Anifrolumab Shows Promise for Lupus


A Phase II trial of a new monoclonal antibody drug shows promise for a potential new treatment for lupus.

A Phase II trial of a new monoclonal antibody drug shows promise for a potential new treatment for systemic lupus erythematosus. If the results hold, anifrolumab could become only the second new drug approved to treat the disease in more than 50 years.

In a randomized, double-blind study, anifrolumab outperformed a placebo in improving the symptoms of moderate to severe systemic lupus erythematosus, researchers reported November 10 at the annual meeting of the American College of Rheumatology in San Francisco.[[{"type":"media","view_mode":"media_crop","fid":"44367","attributes":{"alt":"©Artemida-psy/","class":"media-image media-image-right","id":"media_crop_8548901060130","media_crop_h":"0","media_crop_image_style":"-1","media_crop_instance":"4951","media_crop_rotate":"0","media_crop_scale_h":"0","media_crop_scale_w":"0","media_crop_w":"0","media_crop_x":"0","media_crop_y":"0","style":"font-size: 13.008px; line-height: 1.538em; float: right;","title":"©Artemida-psy/","typeof":"foaf:Image"}}]]

Anifrolumab is a type I interferon receptor antagonist. It's been granted fast-track status by the Food and Drug Administration, a designation reserved for drugs that aim to fill a serious and unmet need. Anifrolumab's maker, MedImmune, is the biologics development subsidiary of AsteraZeneca.

In an interview with Rheumatology Network, Jorn Drappa, the vice president of clinical biologics and respiratory, inflammation and autoimminity at MedImmune, said the group is simultaneously testing another drug, sifalimumab, which targets the interferon alpha protein itself. Phase II trials in both drugs have returned positive results.

The joint results "very clearly validated the interferon hypothesis," Drappa said.

Both drugs come at the pathway from different directions, with anifrolumab targeting the receptor and sifalimumab targeting the protein. So far, anifrolumab's Phase II results outpace sifalimumab's, which had smaller effect sizes than hoped, Drappa said.

The researchers randomized 305 adults with moderate to severe systemic lupus erythematosus to receive either intravenous anifrolumab in 300 mg or 1,000 mg doses or a placebo every four weeks for 48 weeks. The primary endpoint was scores on the Systemic Lupus Erythematosus Responder Index (SLR-4), combined with a measure of steroid sparing.

At day 169 of the trial, the primary endpoint had been met by 34.3 percent of patients receiving the 300 mg dose of anifrolumab compared with 17.6 percent of those receiving a placebo (p=0.014). 28.8 percent of those receiving the 1000 mg dose of the drug met the primary endpoint as well (p=0.063). At day 365, the secondary SRI end point was met by 56.4 percent of the patients taking a 300 mg dose of anifrolumab, 31.7 percent of those taking a 1000 mg dose (p=0.595) and 26.6 percent of those taking a placebo (p=0.001 for the 300 mg dose and p=0.595 for the 1000 mg dose).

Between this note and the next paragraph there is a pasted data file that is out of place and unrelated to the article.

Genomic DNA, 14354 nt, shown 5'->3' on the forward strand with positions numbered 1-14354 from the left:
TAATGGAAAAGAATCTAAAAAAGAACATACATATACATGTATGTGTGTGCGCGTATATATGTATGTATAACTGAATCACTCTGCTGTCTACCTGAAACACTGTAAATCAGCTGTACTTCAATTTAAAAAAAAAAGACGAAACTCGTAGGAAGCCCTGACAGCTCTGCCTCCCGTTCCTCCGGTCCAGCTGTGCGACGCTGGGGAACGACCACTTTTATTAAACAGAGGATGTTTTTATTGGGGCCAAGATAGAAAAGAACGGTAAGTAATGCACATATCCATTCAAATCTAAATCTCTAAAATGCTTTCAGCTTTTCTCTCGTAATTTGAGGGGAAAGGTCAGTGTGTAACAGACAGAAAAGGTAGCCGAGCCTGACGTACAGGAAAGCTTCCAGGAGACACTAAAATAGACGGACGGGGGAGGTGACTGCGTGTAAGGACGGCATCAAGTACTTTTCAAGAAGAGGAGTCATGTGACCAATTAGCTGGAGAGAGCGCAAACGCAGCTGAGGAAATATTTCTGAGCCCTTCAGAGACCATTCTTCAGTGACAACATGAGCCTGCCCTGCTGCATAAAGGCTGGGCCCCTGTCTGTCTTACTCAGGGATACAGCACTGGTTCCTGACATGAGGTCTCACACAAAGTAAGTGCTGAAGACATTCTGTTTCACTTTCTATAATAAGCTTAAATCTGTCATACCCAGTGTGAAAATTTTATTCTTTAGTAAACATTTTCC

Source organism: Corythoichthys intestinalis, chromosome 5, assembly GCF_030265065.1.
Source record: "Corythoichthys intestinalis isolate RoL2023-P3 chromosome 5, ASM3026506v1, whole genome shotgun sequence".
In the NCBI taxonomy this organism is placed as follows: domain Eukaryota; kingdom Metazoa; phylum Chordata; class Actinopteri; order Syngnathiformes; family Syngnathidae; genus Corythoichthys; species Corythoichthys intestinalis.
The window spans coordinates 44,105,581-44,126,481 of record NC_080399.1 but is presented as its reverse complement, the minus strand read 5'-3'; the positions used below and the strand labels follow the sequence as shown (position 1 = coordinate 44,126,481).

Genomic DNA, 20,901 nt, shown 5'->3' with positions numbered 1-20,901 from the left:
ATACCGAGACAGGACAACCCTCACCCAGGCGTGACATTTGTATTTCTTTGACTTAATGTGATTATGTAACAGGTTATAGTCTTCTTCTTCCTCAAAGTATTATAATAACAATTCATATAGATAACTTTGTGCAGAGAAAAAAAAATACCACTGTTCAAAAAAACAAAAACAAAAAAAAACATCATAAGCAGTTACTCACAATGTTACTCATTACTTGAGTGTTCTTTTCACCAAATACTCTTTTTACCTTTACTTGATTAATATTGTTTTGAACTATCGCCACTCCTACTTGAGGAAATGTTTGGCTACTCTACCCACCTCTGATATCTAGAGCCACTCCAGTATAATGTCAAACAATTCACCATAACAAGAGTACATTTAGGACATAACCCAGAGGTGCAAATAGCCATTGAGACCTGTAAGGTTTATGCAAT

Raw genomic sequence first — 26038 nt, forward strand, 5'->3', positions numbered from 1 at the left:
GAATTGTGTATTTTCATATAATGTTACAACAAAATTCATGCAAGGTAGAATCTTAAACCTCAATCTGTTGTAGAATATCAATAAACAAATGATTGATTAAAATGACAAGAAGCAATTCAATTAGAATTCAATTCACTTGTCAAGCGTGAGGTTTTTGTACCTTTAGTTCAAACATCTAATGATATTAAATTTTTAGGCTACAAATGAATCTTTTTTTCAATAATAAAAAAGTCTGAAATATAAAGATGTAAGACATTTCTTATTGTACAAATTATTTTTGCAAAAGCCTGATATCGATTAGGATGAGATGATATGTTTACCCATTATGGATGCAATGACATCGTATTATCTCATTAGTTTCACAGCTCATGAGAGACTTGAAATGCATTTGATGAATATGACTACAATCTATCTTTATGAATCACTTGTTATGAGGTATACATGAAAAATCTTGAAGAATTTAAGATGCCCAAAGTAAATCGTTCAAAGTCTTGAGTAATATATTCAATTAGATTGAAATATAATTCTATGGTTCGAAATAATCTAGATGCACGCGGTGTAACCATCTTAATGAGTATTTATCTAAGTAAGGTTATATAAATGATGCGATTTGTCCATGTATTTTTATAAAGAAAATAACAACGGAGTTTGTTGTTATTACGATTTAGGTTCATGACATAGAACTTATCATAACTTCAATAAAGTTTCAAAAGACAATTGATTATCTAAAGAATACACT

The lack of dose-response was likely due to the fact that even the lower dose suppressed around 90 percent of activity in 21 interferon-regulated genes, the researchers reported.

The trial also demonstrated that patients with a high interferon gene signature  responded better to anifrolumab than those with a low interferon gene signature.

"It's particularly exciting because we may be able to provide clinicians with an understanding of which of their patients might be able to respond to those therapies by looking at the interferon signature test," Drappa said.

Patients taking anifrolumab did report a higher frequency of influenza, with 7.5 percent on the 1000 mg dose and 6.1 percent on the 300 mg dose reporting the flu compared with 1 percent of the placebo group. Most cases were unconfirmed, however. There was a dosage-dependent increase in Herpes zoster cases, with 9.5 percent of the 1000 mg dose group reporting cases compared with 5.1 percent of the 300 mg group and 2 percent of the placebo group.

"With any drug that targets the immune system, there is always the concern of infection, so that is something we're looking at very carefully," Drappa said.

The ACR abstract presenting the trial data was highlighted for a discussion by the Rheumatology Journal Club on Dec. 10 by a group of rheumatologists polled on Twitter.  Led by Christopher E. Collins, MD, an associate professor of medicine at Georgetown University Medical Center and a member of the Rheumatology Network Editorial Board, the group noted the rapid skin response seen in the Phase II data - a finding that makes sense, Collins wrote on Twitter, given the high interferon signature in the skin in systemic lupus erythematosus.

The discussion also focused on the use of steroid sparing as an outcome measure.

"We need more real life data with these drugs to see how we are able to manage steroids in these patients," Collins wrote.

The interest in the abstract spotlights the high hopes for anifrolumab. The last drug approved for the treatment of lupus was Benlysta (belimumab) in 2011, the first drug approval for lupus since 1955. Benlysta targets abnormal B cells by inhibiting  B-lymphocyte stimulator (BLyS) protein.

Phase III trials of anifrolumab have begun, Drappa said, and a Phase II trial for the use of anifrolumab in lupus nephritis is also ongoing.

"This is by far the most clear-cut result of any drug that has ever been tested in Phase II" for systemic lupus erythematosus, Drappa said. "I think clinicians will be glad to know there is certainly another option for a target biologic therapy for lupus patients on the horizon."





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